Abu Dhabi, UAEThursday 2 July 2020

Facebook to ban 'wider category of hateful content' in ads after boycott

Unilever on Friday became the latest firm to stop US ads on Facebook and Twitter

Some of the alleged scams were advertised on Facebook. Getty
Some of the alleged scams were advertised on Facebook. Getty

Facebook says it will ban a "wider category of hateful conduct" in ads as the embattled social media giant moved to respond to widening protests over its handling of inflammatory posts.

Chief executive Mark Zuckerberg said Facebook will add tags to posts that are "newsworthy" but violate platform rules - following the lead of Twitter, which has used such labels on tweets from US President Donald Trump.

The move comes as Unilever joined a growing list of firms on Friday to boycott Facebook as part of a protest by activists seeking tougher action by Facebook on content promoting discrimination and violence.

The new policy on hateful content in ads will "prohibit claims that people from a specific race, ethnicity, national origin, religious affiliation, caste, sexual orientation, gender identity or immigration status are a threat to the physical safety, health or survival of others," Mr Zuckerberg said on his Facebook page.

"We're also expanding our policies to better protect immigrants, migrants, refugees and asylum seekers from ads suggesting these groups are inferior or expressing contempt, dismissal or disgust directed at them."

Earlier on Friday Unilever had said it would stop advertising on Facebook, Instagram and Twitter in the United States for the rest of the year.

The consumer goods company, which owns brands including Dove Soap and Lipton tea, joins a growing advertising boycott against Facebook as part of the Stop Hate for Profit campaign started by US civil rights groups after the death of George Floyd.

The effort is calling on Facebook, which owns Instagram, to do more to stop hate speech and misinformation.

Shares of Facebook and Twitter both fell more than seven per cent.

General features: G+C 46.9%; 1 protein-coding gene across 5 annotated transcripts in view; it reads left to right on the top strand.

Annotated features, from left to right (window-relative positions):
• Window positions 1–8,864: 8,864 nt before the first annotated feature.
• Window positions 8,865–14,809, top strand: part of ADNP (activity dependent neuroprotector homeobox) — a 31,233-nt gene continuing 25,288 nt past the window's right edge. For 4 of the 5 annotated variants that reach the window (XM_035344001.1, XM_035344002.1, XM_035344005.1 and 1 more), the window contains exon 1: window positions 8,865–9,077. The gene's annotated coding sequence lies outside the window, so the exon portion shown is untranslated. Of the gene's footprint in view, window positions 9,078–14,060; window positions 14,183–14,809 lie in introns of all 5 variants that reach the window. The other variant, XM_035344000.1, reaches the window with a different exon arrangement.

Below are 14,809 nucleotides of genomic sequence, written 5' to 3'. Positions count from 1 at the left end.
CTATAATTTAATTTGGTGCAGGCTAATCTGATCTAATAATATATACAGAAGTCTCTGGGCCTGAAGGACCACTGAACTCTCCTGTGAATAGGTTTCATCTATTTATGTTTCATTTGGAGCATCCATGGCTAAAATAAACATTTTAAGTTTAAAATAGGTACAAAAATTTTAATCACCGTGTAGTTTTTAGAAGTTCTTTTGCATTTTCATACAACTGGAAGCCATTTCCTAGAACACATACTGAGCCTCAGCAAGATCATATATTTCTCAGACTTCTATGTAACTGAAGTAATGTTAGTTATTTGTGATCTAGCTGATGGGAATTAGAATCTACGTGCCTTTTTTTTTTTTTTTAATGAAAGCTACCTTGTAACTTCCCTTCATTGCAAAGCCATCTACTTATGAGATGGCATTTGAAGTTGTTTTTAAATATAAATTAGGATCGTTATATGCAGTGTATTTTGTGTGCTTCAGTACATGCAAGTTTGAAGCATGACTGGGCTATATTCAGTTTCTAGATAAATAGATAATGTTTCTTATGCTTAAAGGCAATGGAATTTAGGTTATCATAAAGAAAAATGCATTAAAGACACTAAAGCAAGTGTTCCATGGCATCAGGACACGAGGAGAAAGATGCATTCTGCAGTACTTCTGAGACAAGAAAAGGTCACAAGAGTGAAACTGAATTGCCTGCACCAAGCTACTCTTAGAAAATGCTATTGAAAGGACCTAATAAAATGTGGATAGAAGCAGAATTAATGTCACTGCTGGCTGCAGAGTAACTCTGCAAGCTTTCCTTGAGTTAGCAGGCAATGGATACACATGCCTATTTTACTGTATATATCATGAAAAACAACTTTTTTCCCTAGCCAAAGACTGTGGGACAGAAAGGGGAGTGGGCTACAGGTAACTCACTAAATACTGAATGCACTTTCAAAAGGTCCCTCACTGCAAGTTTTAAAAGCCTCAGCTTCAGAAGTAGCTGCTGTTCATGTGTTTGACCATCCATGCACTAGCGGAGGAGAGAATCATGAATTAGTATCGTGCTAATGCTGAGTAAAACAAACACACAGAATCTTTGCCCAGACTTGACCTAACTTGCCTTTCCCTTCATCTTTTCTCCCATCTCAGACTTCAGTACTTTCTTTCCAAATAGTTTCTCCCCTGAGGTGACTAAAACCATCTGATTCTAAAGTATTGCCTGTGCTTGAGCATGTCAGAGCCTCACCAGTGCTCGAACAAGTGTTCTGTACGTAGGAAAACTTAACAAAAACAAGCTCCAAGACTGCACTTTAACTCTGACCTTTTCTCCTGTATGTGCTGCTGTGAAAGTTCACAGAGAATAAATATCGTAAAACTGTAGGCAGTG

"Continuing to advertise on these platforms at this time would not add value to people and society. We will be monitoring ongoing and will revisit our current position if necessary," Unilever said in a statement.

The Stop Hate for Profit campaign asks businesses not to advertise on Facebook's services in July.

It focuses on specific recommendations for Facebook, though Twitter has also long been under pressure to clean up alleged abuses and misinformation on its platform.

"We have developed policies and platform capabilities designed to protect and serve the public conversation, and as always, are committed to amplifying voices from under-represented communities and marginalized groups," said Sarah Personette, vice president for Twitter's Global Client Solutions.

"We are respectful of our partners' decisions and will continue to work and communicate closely with them during this time."

More than 90 advertisers including Verizon Communications and The North Face, a unit of VF Corp, have joined the campaign, according to a list by ad activism group Sleeping Giants, a partner in the campaign.

Earlier this week, ice-cream maker Ben & Jerry's, a unit of Unilever, said it would pull its Facebook and Instagram ads in the United States.

In an earlier statement, a Facebook spokeswoman had pointed to its civil rights audit and investments in Artificial Intelligence that allow it to find and take action on hate speech.

"We know we have more work to do, and we'll continue to work with civil rights groups, GARM, and other experts to develop even more tools, technology and policies to continue this fight," she said, referring to the Global Alliance for Responsible Media.

Updated: June 26, 2020 11:50 PM

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